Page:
Continued from Part One …
“We’re doing 25 shows specifically targeted to 25 markets,” Rundgren says. “And everything that we do will be in the pursuit of preserving the experience both for the audience and for the band.” The focus is squarely on making each show a unique event, in a manner as close as possible to the “real” thing. That means making use of geofencing technology, creation of a “virtual perimeter” that can restrict “attendance” at a particular show to audience members who live there. (Since the initial tour announcement – “due to overwhelming demand,” says Rundgren’s tour publicist – the geofencing restriction has been relaxed.)
And the character of each show is being constructed to reinforce that home-town feel as well. It appears that most every detail has been given serious thought. “From the time that the audience sees the stage – just like if you went to the venue and they open the doors a half an hour before the show – there’ll be the sound of murmuring people looking for their seats and stuff like that,” he says. “For every city that we’re in, I’ve made some effort, where such exists, to get a picture of the actual proscenium stage that we might’ve played in that city, and that’ll be on the video wall that’s behind us.”
photo by Richard Kerris
Real-time video images of ticketholders who’ve purchased a special package will be displayed on video screens in the front three rows of the venue “so that we can see them, recognize them and interact with them,” Rundgren says. “And for every show, we localize it to the town that we’re playing. We dress the entire backstage with posters and local sports memorabilia.” They go so far as to set the stage clocks to the local time of the audience. “We’re in that time zone for as long as we’re in the building,” Rundgren says. And the food for the band and crew will be delivered from the target city. “And if we can’t get it delivered, at least we get the recipe” and that’s catered, Rundgren says.
“We’re fooling ourselves as much as we’re fooling the audience,” he says with a smile. “We’re self-hypnotizing that we’re in that town. From the time we get in the van until the time that we get back to the hotel, in our minds, we’re in Buffalo or Indianapolis or San Diego. Or wherever it is that we’re virtually playing.”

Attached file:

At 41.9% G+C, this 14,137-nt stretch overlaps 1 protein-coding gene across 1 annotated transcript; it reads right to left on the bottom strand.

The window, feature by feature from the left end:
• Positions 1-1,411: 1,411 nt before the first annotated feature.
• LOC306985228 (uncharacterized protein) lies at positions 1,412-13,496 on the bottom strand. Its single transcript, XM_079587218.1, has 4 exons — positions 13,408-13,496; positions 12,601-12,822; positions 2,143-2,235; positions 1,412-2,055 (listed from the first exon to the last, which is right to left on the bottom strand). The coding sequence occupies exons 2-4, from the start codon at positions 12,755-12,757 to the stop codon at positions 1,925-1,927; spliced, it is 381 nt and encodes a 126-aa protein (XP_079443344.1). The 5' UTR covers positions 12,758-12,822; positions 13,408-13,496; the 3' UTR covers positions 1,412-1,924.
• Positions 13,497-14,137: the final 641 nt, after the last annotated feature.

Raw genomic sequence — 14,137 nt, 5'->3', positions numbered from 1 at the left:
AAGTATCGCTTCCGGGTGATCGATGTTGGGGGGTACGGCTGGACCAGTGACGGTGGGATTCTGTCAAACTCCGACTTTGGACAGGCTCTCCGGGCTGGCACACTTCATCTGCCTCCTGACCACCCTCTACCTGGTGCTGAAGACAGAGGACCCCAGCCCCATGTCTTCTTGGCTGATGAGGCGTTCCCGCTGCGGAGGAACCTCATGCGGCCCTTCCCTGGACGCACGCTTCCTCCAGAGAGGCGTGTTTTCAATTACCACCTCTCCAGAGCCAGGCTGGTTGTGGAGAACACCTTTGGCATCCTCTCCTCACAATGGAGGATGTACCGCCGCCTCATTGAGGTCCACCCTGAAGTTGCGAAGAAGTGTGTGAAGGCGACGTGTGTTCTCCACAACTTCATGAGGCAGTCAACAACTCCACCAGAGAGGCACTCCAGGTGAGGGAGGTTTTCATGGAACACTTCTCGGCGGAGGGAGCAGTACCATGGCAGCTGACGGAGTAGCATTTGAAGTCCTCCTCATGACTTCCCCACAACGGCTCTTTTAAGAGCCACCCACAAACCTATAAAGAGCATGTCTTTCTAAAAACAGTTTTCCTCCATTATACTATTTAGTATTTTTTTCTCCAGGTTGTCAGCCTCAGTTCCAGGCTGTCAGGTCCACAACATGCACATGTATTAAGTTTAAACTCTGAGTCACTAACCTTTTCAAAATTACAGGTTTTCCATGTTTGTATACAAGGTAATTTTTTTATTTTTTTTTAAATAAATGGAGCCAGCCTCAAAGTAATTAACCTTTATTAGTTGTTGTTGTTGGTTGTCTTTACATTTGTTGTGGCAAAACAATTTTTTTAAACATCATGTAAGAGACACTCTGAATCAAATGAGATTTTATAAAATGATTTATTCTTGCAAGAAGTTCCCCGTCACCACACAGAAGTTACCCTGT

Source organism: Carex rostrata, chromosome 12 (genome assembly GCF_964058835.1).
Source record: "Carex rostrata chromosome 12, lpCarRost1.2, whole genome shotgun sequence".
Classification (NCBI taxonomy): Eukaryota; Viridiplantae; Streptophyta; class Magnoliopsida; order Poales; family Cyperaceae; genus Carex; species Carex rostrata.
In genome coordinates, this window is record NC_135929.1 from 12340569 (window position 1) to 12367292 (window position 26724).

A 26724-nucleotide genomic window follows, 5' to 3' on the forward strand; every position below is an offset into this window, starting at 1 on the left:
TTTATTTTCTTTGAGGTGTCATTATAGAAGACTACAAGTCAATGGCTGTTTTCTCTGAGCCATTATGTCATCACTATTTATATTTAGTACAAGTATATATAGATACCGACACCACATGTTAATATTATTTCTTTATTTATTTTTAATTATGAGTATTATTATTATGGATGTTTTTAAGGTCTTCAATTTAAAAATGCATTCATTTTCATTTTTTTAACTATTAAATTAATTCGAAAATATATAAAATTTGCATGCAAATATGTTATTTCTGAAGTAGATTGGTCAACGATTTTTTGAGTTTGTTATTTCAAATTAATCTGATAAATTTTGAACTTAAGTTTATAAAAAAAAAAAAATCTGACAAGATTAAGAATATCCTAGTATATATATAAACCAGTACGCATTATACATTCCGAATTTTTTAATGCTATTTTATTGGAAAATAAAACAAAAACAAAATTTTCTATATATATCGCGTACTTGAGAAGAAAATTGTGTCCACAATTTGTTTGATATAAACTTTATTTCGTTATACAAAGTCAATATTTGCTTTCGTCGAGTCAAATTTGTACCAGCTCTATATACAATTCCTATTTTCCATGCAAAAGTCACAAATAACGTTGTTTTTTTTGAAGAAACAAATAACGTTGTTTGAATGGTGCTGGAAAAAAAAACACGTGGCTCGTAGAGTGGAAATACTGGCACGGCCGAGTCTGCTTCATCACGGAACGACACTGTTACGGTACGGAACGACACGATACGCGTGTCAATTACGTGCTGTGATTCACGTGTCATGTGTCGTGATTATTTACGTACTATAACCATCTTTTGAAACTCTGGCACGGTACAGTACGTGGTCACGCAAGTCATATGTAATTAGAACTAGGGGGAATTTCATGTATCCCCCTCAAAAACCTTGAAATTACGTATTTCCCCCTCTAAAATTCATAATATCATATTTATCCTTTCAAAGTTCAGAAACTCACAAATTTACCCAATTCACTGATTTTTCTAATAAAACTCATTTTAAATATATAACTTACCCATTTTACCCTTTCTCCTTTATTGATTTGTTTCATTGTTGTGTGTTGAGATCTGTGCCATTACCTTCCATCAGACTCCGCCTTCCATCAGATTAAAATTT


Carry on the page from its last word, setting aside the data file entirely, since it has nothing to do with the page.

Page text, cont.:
Thanks to the virtual nature of the “tour,” Rundgren could have staged the whole enterprise from the comfort of his home in Kauai, Hawaii. But from his perspective, Chicago makes a great deal more sense. “It had to be a major hub of some kind,” he says. “And we figured the central time zone is probably the best in terms of our making adjustments for local time zones.” That way, each of the geofenced shows can be scheduled to start at 8 p.m. in its local market, and the crew and musicians in Chicago won’t find themselves working weird hours.
“In other words,” Rundgren explains, “if we’re playing an 8 o’clock show on the east coast, we’re playing a 7 o’clock show in Chicago. Which is not so bad; you often find yourself doing that on a Sunday night if you’re on tour.” And a show for a west coast market would find the band taking the stage at 10 p.m. “That’s not awful, either,” says the 72-year-old musician, “because there are places where they push the shows off really late.” So a Chicago venue works as a good compromise.
But Rundgren’s virtual tour won’t broadcast (or narrowcast) from a concert hall. Instead, he’s chosen “a general purpose event space that’s very well tricked out. There’s an industrial kitchen in it, so we can do all of our own catering. We don’t have to crack the bubble.” For the duration of the tour, musicians and crew will be set up in a residence hotel, with shuttles taking them between the venue and their temporary home. An on-site COVID compliance professional will be on hand, and everyone will undergo regular testing.
Rundgren even has a backup plan in the event that one of the members of his 10-person band is taken ill. “We have backup musicians ready to step in, in case someone becomes so sick they can’t perform,” he says. And if a musician were to be asymptomatic but infectious, there’s a plan for that as well. “We’ll have a little sterile room for them to play in,” he says. “We’ll have a camera on them; maybe we’ll put up a video panel on the stage where they’re supposed to be so you can see them.”
He appreciates the fact that he’s embracing the unknown. Though he’s upbeat about the venture, he’s realistic, and has considered some of the more disturbing possibilities. “We might have somebody try and crash the bubble,” he says. “And we may have someone try and get in and make a statement or try to purposely infect people. Who knows? It’s a pretty wild and woolly world out there.” But he believes that his team is staffed with hard-working, conscientious people. “I think we’ve got enough experience in the various aspects of what we’re doing that we won’t be caught flat-footed,” he says.
Still, Rundgren knows that there’s risk inherent in an endeavor such as his “Clearly Human” tour. “The biggest peril,” he says with a chuckle, “is delivering something that, in the end, is manifestly unsatisfying so that nobody wants to do it again.” Considering the man’s innovative, creative track record, it doesn’t seem likely that will happen.